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Author Topic: Artist Request to copy my work as basis for painting  (Read 10800 times)
MarkBarbieri
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« Reply #20 on: July 12, 2009, 07:18:20 AM »
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I'm just a hobbyist, so I really don't know what I'm talking about.  It seems like a simple business decision to me.  What will make you the most money in the long run?  Refusing the request and presumably avoiding the dilution of sales of your images?  Licensing the image to the artist and gaining a bit of revenue and some additional exposure?
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alainbriot
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« Reply #21 on: July 12, 2009, 01:29:00 PM »
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Dave,

Personally I Just say "Yes."  All famous works have been copied.  I don't think it is preventable.

If contacted I ask the "copyist" to purchase an original print from me.  Sometimes it works, sometimes it doesn't.

Asking the original artist is a courtesy since anyone can copy a photograph (paint it, etc.) without asking for permission and we would most likely never know about it.

I was once in a large gallery in Scottsdale, Arizona, when a client was there with a current copy of Arizona Highways Magazine, asking the owner the cost of making a painting from one of the photographs in the magazine.  They were negotiating the fee. It was clear the photographer whose image was going to be reproduced had not been contacted.  The whole transaction was conducted matter of factly.   It was clearly something that was done regularly by this gallery and artists.  

Alain
« Last Edit: July 12, 2009, 01:32:06 PM by alainbriot » Logged

Alain Briot
Author of Mastering Landscape Photography, Mastering Composition, Creativity and Personal Style., Marketing Fine Art Photography and How Photographs are Sold.
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JohnKoerner
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« Reply #22 on: July 18, 2009, 08:51:59 AM »
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I agree with the comments of John Camp and EnlightPhoto. The whole point of a copyright is to force people to purchase from you if they want your "intellectual property," not to just hoarde your images unto yourself. The fact that this woman came to the OP, respectfully and professionally, basically to discuss the prospect of buying his work (which is how I read the request) is both a compliment to you as well as an opportunity for you.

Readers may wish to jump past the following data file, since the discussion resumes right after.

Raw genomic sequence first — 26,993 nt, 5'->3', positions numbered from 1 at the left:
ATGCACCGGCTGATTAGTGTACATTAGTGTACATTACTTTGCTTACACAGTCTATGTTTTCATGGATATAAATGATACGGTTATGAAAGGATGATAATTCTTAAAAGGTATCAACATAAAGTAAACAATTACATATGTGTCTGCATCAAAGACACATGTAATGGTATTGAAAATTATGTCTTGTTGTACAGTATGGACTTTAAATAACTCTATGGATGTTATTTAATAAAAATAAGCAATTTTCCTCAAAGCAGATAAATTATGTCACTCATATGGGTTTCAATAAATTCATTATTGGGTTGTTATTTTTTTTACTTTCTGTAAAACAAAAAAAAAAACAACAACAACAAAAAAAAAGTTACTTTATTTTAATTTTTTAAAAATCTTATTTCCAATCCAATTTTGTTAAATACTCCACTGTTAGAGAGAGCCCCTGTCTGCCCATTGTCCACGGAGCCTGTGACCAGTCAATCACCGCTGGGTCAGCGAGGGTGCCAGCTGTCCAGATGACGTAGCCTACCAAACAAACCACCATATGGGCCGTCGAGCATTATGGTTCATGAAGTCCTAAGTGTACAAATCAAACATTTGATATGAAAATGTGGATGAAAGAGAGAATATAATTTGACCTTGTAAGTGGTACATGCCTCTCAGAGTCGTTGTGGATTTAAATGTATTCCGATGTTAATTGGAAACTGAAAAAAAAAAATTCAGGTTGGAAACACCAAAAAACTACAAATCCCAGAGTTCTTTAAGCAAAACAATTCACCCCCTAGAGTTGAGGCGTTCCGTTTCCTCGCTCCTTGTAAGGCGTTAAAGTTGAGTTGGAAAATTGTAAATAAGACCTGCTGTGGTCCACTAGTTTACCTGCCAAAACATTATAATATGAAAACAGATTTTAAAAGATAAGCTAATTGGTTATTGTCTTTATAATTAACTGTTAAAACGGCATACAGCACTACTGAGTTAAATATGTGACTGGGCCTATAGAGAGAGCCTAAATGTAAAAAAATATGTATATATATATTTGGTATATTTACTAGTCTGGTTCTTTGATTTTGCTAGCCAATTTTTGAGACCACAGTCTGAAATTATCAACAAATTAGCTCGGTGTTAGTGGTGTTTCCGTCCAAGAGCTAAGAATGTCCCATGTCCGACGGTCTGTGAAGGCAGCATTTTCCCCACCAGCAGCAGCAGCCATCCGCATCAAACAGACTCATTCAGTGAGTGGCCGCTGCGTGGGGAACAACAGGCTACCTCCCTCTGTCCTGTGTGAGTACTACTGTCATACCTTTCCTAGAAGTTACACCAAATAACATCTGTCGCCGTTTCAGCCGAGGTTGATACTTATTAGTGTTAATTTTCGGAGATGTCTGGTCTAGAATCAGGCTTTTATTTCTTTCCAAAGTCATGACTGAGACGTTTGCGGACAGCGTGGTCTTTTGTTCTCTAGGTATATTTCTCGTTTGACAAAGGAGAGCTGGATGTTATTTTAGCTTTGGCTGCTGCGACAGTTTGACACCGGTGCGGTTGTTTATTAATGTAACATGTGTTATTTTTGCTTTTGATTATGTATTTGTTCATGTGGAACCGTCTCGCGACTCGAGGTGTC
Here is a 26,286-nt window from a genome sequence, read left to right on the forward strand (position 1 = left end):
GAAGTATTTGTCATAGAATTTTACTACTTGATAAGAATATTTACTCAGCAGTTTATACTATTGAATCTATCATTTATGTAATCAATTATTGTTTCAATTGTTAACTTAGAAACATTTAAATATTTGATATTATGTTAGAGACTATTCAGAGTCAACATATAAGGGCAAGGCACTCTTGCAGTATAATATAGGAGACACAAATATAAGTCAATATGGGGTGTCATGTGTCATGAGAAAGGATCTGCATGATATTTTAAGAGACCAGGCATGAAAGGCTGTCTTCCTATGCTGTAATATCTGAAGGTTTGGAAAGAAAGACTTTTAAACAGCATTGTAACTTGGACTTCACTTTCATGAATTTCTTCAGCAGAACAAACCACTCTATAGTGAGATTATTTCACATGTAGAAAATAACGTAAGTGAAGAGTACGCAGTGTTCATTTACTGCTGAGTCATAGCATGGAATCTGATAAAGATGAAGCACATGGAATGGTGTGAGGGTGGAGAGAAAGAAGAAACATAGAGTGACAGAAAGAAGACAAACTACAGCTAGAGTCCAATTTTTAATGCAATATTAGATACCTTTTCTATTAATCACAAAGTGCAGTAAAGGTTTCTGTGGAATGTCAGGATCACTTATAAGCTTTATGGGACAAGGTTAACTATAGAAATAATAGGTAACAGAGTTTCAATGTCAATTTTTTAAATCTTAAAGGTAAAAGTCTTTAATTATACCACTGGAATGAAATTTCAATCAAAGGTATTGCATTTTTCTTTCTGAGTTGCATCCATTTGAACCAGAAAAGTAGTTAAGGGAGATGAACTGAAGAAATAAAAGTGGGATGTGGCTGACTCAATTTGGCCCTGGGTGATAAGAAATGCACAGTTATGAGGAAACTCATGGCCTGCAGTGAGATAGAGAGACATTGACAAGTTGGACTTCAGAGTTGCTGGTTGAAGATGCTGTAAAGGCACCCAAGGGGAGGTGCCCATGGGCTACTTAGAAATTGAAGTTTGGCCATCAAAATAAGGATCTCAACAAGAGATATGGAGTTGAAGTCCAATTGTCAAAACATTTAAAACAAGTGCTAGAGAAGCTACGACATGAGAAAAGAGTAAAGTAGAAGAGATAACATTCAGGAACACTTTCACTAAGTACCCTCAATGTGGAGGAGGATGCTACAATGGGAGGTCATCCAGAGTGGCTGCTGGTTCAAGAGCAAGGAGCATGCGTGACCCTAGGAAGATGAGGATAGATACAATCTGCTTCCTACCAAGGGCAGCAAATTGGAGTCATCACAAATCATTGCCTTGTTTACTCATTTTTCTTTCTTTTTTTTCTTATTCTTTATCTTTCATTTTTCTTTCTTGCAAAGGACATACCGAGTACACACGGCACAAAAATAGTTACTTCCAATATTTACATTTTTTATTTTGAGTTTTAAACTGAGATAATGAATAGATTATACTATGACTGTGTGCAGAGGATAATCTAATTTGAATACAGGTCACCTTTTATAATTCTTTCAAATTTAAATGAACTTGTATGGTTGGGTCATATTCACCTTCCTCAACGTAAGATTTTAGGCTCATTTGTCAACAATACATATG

Without reiterating what has already been said, basically a sales opportunity was turned down by the OP, which strikes me as odd. The besic theme of this topic reminds me of the words of a "scholastically"-ignorant farmer friend of mine, but who had a whole lot of real-world smarts. He said to me one day regarding a similar subject, "You know, sometimes you can close your fist so tight on what you have, ain't nothin' good gonna get out, but ain't nothin' else good gonna get in there either."

Psychologists call this the 'scarcity' mentality versus the 'abundance' mentality. Some people really believe there's no room for others to share in their spoils, while others realize there is plenty of opportunity for everyone involved to win and come out ahead.

I am glad the OP had the opportunity to sort of make amends for what was a rather self-absorbed original response to a sincere and polite inquiry.

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alainbriot
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« Reply #23 on: July 18, 2009, 12:20:02 PM »
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Quote from: JohnKoerner
"You know, sometimes you can close your fist so tight on what you have, ain't nothin' good gonna get out, but ain't nothin' else good gonna get in there either."

John,